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Premature deagriculturalisation? Land inequality and rural dependency in Limpopo province, South Africa

  • Robert Eastwood
  • Johann Kirsten
  • Michael Lipton

Cross-national regressions reveal abnormally low agricultural workforce shares, given GNP, in developing countries that had historically concentrated land into large capital-intensive farms. We argue that such deagriculturalisation was premature, since its concomitant labour shedding has undesirable outcomes. In a new South African survey, a large proportion of rural households (and working-age persons) was 'dependent', relying for income almost wholly on either migrant remittances or pensions. A separate group (with less poverty and unemployment) relied mainly on local, including own-farm, income. The group was heavily over-represented in one of the three regions, where many more households had significant land.

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Article provided by Taylor & Francis Journals in its journal Journal of Development Studies.

Volume (Year): 42 (2006)
Issue (Month): 8 ()
Pages: 1325-1349

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Handle: RePEc:taf:jdevst:v:42:y:2006:i:8:p:1325-1349
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  1. Reardon, Thomas, 1997. "Using evidence of household income diversification to inform study of the rural nonfarm labor market in Africa," World Development, Elsevier, vol. 25(5), pages 735-747, May.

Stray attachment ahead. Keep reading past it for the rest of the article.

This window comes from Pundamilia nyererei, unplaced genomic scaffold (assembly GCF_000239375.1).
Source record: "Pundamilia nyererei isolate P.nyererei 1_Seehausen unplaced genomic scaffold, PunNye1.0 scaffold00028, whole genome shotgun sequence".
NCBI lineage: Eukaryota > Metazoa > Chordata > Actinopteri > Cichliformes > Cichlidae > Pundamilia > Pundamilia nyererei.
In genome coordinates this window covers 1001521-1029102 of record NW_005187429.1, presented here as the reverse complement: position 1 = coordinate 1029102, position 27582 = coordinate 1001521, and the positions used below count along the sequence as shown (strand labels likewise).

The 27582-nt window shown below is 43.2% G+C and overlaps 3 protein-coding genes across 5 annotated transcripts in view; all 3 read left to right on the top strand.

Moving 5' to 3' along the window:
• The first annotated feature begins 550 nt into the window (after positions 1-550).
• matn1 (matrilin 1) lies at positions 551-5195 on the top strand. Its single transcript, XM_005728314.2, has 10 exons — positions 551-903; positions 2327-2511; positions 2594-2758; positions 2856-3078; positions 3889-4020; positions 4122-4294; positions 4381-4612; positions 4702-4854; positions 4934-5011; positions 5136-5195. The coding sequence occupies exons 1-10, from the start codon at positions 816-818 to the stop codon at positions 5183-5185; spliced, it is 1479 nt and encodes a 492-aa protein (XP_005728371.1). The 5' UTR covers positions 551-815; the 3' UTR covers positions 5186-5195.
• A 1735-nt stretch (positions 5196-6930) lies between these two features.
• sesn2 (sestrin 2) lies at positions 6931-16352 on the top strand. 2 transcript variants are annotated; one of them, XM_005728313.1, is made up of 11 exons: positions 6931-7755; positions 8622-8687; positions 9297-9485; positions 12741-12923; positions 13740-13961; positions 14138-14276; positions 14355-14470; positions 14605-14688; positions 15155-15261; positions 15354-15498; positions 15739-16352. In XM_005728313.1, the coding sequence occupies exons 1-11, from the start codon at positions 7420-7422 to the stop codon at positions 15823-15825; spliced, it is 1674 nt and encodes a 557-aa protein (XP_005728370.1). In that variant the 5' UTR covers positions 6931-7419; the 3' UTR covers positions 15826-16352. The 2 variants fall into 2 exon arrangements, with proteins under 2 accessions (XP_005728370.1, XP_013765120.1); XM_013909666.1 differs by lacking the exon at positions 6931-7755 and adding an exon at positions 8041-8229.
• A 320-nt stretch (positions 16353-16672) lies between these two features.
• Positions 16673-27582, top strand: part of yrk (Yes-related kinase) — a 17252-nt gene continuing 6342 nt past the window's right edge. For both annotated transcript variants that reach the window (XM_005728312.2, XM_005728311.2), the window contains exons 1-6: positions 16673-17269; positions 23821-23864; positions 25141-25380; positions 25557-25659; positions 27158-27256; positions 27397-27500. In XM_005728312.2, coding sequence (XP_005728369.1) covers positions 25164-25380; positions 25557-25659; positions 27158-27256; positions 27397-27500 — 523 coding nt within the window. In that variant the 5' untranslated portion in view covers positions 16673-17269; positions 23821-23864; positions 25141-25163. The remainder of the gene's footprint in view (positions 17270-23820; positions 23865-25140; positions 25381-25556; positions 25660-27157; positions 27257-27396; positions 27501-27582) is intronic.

2. Lipton, Michael, 1993. "Land reform as commenced business: The evidence against stopping," World Development, Elsevier, vol. 21(4), pages 641-657, April.
  3. Deininger, Klaus & May, Julian, 2000. "Can there be growth with equity : an initial assessment of land reform in South Africa," Policy Research Working Paper Series 2451, The World Bank.
  4. Deininger, Klaus & Olinto, Pedro, 2000. "Asset distribution, inequality, and growth," Policy Research Working Paper Series 2375, The World Bank.
  5. Binswanger, Hans P. & Deininger, Klaus & Feder, Gershon, 1995. "Power, distortions, revolt and reform in agricultural land relations," Handbook of Development Economics, in: Hollis Chenery & T.N. Srinivasan (ed.), Handbook of Development Economics, edition 1, volume 3, chapter 42, pages 2659-2772 Elsevier.
  6. Ravallion, Martin & Sen, Binayak & DEC, 1994. "How land-based targeting affects rural poverty," Policy Research Working Paper Series 1270, The World Bank.
  7. Hazell, P. B. R. & Roell, Ailsa, 1983. "Rural growth linkages: household expenditure patterns in Malaysia and Nigeria," Research reports 41, International Food Policy Research Institute (IFPRI).
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